Objective: "Executive" cognitive functions may be of particular clinical importance in geriatric depression and may reflect underlying cerebrovascular disease. This study examined the associations of selected components of executive function with cerebrovascular risk factors, depression, and overall functional status.
Method: Study measures were completed on 448 primary care patients aged>or=65 years based on patient interviews and medical chart review. Multiple regression techniques determined the presence of specified independent associations.
Results: Some but not all study hypotheses were confirmed. Cerebrovascular risk factors were associated with major depression and with some cognitive measures, but their associations with depression and with the most specific measures of executive function were limited and not independent of overall medical burden. Measures of initiation-perseveration and mental set shifting were associated with overall functional disability; these cognitive measures were not associated with depression diagnosis, or with depressive symptoms when also covarying medical burden or excluding patients with dementia.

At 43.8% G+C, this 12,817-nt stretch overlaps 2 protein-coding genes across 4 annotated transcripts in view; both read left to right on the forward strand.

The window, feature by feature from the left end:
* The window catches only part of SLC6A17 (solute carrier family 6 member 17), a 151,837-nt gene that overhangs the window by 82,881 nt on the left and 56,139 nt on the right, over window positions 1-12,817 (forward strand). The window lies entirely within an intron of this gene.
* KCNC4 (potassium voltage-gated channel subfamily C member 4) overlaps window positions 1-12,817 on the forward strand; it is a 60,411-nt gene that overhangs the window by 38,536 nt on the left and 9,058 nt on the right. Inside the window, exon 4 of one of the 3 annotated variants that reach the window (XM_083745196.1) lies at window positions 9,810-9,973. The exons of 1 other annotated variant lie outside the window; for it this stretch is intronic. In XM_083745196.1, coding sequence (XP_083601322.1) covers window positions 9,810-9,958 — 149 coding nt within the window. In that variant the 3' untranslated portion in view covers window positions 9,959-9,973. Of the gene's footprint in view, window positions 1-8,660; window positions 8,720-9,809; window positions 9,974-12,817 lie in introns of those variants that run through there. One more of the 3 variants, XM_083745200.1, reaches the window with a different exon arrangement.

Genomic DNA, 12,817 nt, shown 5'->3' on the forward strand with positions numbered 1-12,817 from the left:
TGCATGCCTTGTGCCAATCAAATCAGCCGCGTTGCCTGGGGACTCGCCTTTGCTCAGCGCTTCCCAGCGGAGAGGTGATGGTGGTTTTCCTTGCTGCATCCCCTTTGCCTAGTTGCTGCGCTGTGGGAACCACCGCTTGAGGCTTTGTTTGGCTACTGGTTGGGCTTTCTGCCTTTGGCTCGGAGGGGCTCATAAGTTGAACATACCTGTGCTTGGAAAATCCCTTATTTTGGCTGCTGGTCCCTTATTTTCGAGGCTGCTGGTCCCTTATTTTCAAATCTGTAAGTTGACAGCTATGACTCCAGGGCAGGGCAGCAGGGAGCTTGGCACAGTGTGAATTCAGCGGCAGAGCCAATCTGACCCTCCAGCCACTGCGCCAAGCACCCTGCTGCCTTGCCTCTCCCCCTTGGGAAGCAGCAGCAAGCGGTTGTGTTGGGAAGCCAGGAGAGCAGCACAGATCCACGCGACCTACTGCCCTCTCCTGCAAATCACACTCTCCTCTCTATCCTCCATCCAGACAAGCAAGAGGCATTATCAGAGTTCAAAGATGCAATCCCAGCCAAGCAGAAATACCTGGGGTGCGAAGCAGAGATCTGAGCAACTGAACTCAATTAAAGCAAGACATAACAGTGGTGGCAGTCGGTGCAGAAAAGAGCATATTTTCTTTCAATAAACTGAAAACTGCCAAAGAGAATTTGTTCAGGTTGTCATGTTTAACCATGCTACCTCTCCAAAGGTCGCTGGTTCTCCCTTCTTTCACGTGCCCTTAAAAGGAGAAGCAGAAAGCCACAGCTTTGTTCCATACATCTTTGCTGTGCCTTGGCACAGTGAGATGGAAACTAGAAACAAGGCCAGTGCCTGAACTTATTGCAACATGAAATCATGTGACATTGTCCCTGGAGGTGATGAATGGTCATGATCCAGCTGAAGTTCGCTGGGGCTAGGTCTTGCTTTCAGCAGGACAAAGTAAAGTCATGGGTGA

Conclusions: Clinicians should be aware of the potential functional significance of these components of cognition. Longitudinal risk factor studies and complementary techniques such as neuroimaging may help identify pathogenetically distinct subgroups of later-life depression that might respond preferentially to specific interventions.